Tropical Island Recovery : Cousine Island, Seychelles, Hardback Book

Tropical Island Recovery : Cousine Island, Seychelles Hardback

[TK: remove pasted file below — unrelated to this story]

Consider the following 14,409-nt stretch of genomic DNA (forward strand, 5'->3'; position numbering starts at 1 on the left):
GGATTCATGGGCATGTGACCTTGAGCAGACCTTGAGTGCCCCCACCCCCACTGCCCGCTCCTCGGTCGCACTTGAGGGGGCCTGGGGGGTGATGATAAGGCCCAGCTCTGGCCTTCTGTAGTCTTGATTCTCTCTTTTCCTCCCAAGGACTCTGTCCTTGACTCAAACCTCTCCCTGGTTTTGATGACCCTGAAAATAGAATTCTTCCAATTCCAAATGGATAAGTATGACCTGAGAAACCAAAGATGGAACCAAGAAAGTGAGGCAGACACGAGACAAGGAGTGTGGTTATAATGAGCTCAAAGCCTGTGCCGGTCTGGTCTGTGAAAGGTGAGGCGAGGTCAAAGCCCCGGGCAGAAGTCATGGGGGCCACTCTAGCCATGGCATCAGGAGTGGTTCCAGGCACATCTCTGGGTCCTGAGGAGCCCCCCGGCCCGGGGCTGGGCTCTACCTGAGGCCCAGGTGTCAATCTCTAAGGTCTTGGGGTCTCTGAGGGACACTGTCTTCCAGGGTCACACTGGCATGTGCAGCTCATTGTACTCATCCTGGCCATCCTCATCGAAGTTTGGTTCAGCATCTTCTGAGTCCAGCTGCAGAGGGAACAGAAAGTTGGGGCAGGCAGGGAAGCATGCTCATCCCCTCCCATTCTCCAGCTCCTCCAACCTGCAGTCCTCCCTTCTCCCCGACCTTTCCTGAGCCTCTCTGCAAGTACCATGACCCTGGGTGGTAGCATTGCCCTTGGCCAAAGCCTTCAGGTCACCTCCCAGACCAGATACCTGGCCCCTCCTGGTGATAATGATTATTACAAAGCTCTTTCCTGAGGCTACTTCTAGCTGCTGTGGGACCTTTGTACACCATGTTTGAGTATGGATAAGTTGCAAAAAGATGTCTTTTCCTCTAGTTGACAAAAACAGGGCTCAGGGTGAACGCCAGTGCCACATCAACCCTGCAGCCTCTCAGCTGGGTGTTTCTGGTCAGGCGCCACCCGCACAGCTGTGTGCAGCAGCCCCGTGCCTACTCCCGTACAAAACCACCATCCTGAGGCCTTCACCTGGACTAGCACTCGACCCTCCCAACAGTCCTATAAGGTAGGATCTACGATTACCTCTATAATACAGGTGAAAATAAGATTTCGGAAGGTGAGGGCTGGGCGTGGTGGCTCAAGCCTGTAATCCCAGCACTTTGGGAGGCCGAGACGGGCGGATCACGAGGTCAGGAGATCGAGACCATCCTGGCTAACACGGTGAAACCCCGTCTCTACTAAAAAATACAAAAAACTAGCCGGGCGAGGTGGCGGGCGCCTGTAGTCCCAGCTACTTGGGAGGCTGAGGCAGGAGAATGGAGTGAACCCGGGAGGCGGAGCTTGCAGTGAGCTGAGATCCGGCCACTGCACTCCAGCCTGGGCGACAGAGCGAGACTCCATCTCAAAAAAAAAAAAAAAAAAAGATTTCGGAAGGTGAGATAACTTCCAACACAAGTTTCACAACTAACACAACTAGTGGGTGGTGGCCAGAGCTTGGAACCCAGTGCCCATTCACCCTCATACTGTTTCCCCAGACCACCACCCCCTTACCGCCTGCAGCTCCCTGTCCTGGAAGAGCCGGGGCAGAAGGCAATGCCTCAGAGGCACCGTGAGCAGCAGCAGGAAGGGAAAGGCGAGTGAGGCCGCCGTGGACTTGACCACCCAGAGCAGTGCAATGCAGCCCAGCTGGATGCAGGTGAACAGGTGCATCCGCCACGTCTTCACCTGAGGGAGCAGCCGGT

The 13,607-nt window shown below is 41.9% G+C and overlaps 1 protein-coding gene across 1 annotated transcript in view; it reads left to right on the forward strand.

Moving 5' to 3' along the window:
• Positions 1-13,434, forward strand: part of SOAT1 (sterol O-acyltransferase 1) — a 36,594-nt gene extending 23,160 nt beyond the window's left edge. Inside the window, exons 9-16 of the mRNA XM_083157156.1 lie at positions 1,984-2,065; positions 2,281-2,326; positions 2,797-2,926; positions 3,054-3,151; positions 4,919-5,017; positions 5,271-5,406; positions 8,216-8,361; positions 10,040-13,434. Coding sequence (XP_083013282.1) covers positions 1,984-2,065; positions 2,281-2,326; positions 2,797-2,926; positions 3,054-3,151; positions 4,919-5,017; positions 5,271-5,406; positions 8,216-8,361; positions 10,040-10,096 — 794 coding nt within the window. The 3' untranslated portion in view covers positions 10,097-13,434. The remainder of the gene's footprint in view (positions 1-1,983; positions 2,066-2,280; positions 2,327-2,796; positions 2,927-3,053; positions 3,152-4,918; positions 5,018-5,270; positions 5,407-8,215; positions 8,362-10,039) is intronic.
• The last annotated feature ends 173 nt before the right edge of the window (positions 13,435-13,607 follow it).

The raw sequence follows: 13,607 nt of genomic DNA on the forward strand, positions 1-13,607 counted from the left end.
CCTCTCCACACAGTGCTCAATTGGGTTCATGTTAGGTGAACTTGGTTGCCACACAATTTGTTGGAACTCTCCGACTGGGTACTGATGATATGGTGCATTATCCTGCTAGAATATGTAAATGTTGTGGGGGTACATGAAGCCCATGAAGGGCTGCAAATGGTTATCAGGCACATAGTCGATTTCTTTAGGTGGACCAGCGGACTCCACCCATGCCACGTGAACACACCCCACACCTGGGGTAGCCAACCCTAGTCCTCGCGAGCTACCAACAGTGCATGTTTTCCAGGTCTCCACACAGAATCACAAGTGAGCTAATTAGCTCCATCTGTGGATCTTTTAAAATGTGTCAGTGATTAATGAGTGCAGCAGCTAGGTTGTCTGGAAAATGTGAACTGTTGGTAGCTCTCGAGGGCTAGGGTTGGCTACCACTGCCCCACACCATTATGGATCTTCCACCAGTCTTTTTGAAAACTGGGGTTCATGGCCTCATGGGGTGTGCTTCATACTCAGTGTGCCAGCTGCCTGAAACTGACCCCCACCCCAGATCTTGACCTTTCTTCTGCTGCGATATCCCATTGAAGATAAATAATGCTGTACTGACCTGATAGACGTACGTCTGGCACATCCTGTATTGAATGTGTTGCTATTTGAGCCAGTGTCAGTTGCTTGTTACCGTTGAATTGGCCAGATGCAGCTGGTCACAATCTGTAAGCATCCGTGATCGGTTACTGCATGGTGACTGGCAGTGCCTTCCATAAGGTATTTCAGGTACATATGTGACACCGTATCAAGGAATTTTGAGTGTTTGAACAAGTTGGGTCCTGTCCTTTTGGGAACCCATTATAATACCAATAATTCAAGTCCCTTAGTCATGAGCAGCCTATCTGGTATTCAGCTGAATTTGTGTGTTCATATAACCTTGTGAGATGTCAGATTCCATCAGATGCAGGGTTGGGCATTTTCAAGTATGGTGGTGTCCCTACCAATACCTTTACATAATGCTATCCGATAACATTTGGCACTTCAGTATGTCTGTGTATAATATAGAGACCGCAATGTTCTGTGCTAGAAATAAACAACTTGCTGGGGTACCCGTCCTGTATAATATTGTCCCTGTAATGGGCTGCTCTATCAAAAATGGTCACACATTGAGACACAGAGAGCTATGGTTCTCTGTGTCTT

Tropical island species and ecosystems are threatened worldwide asa result of increasing human pressure. Yet some of theseislands also lend themselves to restoration, as they are physicallydefined units that can be given focused attention, as long asresources are available and clear conservation targets areset. Cousine Island, Seychelles, is a tropical island thathas received such intensive restoration. From a highlydegraded island in the 1960s, the island has now been restored towhat is believed to be a semblance of the natural state. Allalien vertebrates have been eradicated, as have 25 invasive alienplants. Cultivated plants are now confined to one smallsection of the island. Poaching of nesting marine turtles hasbeen stopped, leading to an increase in turtle breedingnumbers. The shearwater population has increased in size withpoaching activities under control. The Sooty tern has alsoreturned to the island to breed. The coastal plateau has beenrestored with over 2500 indigenous shrubs and trees, which have nowgrown into a forest carpet. There are strict quarantine procedureson the island, keeping it free of rats, mice, various alieninvertebrates and potentially invasive alien plants. Threethreatened Seychelles endemic land birds (Seychelles warbler,Seychelles magpie robin and Seychelles white-eye) have beenintroduced and are thriving, with these introductions contributingto both the magpie robin and the white-eye being downgraded from CRto EN (the warbler remains at VU). Ecotourism, and natureconservation for the local inhabitants, have been introduced in away that does not reduce the improved compositional, structural andfunctional biodiversity of the island. The result of therestoration effort appears to be sustainable in the long term,although challenges still remain, especially with regards toadequate clean water and a non-polluting power supply on theisland. Cousine is thus paving the way in the art and scienceof tropical island restoration as a legacy for future generations. There is no other book available on this case study. Theneed for the book arises from the fact that here is a positive notefor conservation in these times of so much negative news on thestate of our environment. More importantly, the book showshow such restoration should be done, and is therefore a model formany other islands around the world. The book has manyillustrations so as to give the book wide appeal and literally toshow what can done in terms of restoration. All this is basedon much scientific detail, including many new data. The aimis, by way of example, to demonstrate how practical restoration,based on sound scientific research, can be carried out for thebetterment of ecological integrity and ecosystem health.




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